There is no such thing as legitimate genocide. Ever. Species have a right to exist, full stop.
And what if a race consists of a single (remaining) person who is a mass murderer and attempting to kill others? Which capture is not an option? By killing him, you have committed genocide. *
Which is the essential problem. The Founders as a political organization are evil, repressive, cruel, and genocidal. Odo is not a Founder but he's a Changeling. The Changelings not involved in the Founders are blameless and infecting Odo to infect the Founders is an act of murder on Odo.
I liken it to the Doctor's destruction of the Gallifreyans who, during the last period of their life, decided as a group to destroy everyone else in the universe with only 2 objections. Every Gallifreyan is a criminal with intent to commit genocide on a massive scale. It's just so they're the last of their race.
Star Trek, of course, dodges this issue entirely and the Founders presumably learn from Odo how to be happy and peace-loving beings--which is probably a more realistic ending to the war and reflects what might happen in real life. In RL, you have to forgive and sometimes let bad people off the hook if it means more people are saved in the long run. That's how peace gets made and cycles of revenge are ended.
However, saying Section 31 is absolutely evil for their actions also ignores that the only reason the Cardassians are alive is the THREAT of the plague. The Founders didn't learn reason or compassion, they learned surrender.
Except that we know both from the canon, which established the existence of Founder infants, and from novels like The Dominion: Olympus Descending (which established the existence of Founders with minds not fully-developed and unaware of the outside universe) that the Founders are not all involved in the Dominion decision-making process, and are not all guilty of war crimes. There are in fact, what can only be described as Founder civilians, just like any other society. And we don't know that there aren't Founder dissidents who opposed policies but didn't carry the day.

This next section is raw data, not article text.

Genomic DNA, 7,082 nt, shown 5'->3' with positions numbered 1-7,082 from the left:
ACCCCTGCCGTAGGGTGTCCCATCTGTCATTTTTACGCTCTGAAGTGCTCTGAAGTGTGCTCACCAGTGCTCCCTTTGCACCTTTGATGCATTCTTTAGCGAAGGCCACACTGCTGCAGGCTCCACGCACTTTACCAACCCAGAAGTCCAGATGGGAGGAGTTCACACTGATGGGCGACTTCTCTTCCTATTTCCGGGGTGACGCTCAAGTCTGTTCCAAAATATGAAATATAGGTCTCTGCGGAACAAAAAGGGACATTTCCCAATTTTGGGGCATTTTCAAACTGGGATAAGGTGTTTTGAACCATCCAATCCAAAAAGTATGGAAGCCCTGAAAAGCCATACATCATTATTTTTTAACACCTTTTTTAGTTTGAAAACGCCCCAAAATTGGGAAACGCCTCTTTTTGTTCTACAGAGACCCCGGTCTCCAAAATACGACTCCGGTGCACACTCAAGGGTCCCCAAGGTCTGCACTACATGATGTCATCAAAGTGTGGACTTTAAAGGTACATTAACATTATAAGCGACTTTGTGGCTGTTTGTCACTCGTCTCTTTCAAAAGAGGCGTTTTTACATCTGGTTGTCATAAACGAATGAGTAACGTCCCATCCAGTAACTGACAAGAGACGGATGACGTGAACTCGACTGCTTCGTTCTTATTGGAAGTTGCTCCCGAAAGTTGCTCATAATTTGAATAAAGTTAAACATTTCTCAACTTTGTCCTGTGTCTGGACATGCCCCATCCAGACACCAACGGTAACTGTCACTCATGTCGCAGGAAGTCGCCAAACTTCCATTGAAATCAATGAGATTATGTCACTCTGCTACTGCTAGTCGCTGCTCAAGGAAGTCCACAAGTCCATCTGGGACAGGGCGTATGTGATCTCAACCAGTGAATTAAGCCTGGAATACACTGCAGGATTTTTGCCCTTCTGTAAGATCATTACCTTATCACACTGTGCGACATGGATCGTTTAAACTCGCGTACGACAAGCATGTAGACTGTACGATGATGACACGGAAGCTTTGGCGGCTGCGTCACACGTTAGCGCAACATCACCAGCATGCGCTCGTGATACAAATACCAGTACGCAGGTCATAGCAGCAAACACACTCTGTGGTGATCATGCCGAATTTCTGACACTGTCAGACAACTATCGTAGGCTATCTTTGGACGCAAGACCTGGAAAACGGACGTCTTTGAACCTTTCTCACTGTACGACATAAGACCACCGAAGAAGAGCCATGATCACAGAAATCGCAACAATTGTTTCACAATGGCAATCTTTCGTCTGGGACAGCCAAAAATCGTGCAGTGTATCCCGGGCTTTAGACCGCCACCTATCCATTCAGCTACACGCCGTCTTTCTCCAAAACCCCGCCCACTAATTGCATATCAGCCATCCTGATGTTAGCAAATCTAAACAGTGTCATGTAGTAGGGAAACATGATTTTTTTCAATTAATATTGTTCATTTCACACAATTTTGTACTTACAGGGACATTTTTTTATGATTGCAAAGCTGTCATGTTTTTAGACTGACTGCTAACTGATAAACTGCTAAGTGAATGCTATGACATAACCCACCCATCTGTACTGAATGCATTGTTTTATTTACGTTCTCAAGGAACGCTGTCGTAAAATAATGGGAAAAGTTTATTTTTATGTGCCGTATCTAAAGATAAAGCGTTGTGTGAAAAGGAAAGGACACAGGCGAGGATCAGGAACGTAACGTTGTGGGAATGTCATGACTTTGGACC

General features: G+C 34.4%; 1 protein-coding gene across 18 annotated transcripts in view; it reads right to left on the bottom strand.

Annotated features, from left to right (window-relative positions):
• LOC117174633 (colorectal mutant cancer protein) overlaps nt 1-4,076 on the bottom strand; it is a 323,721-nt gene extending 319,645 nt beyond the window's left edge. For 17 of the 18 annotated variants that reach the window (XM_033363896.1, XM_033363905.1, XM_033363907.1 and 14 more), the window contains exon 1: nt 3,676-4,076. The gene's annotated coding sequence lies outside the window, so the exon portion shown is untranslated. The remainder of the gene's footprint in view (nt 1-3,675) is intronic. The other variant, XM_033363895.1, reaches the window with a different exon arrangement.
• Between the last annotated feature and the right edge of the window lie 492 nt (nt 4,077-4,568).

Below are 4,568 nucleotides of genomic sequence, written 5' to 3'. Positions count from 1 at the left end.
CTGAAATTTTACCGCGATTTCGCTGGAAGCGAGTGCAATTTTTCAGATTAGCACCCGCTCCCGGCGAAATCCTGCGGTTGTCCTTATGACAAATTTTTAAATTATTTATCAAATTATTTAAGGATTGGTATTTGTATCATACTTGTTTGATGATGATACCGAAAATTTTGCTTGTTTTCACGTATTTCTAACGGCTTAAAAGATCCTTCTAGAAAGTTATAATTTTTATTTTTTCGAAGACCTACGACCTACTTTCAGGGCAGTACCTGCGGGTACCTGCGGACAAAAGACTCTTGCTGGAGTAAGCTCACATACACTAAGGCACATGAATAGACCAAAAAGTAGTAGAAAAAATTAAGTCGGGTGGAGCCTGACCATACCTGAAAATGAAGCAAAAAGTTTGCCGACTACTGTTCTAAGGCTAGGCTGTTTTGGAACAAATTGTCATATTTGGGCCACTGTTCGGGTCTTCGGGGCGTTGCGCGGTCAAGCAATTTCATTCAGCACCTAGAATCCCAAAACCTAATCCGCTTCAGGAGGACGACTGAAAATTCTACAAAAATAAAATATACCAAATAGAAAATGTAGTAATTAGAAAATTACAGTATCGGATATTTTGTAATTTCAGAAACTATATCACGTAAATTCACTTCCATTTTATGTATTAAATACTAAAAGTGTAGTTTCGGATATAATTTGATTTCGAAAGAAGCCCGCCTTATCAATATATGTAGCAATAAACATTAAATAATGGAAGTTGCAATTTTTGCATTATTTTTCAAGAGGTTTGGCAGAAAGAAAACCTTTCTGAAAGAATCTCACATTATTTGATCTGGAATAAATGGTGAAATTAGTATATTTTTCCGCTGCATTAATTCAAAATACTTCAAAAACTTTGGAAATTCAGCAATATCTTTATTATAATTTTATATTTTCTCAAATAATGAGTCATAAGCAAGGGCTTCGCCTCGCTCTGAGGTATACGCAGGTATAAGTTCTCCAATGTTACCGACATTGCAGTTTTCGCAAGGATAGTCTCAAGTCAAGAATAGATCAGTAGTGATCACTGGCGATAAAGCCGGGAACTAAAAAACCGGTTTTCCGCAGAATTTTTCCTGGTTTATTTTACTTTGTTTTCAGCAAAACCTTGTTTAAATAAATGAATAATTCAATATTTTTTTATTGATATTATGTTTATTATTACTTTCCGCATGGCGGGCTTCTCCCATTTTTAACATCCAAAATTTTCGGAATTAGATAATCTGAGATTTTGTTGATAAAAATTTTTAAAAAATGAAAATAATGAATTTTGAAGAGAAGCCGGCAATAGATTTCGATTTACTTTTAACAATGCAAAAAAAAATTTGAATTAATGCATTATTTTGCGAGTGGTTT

I'm merely going from the DS9 series and my observations of it. Odo's position as a being divorced from the Great Link means he has a different perspective from the other Founders. That, other than themselves, they are unified in their opinions and ideals. I took them to be a Gestalt intelligence by the Female Changeling's description they are an ocean and only become drops by conscious will. In short, they're a hive mind like the Borg. Odo's individuality is a unique concept (or semi-unique) because he and the other Changelings "cast into the wind" are different from the other Founders.
The lack of dissent being based on the fact no changeling has killed another (or seemingly disagreed) until Odo.
Point taken, however, on the novels. I don't LIKE the message that Section 31 is justified in creating a WMD bio-weapon but I thought it was ambiguous since the only way to save billions of lives was through it's use. The mercy shown at the end of the series seemed "tainted" in a way that's never really acknowledged. For me, it seemed, "We can destroy you at any time. Stop attacking us."
* I'd like to also clarify in RL, there's no such thing as "tainted blood" and genocide is the vilest crime in the world. Any human being, no matter his parents or their actions, can learn to be a good person and "sins of the father" is nonsense. Thus questioning whether it's right or wrong to kill "purely evil" races like Daleks or destroying the Borg is a fantasy ethical question, of no real relevance in RL.
However, the issue of WMDs and the threat of their usage as well as letting war criminals go seems to have been papered over in the episode and intrigues me.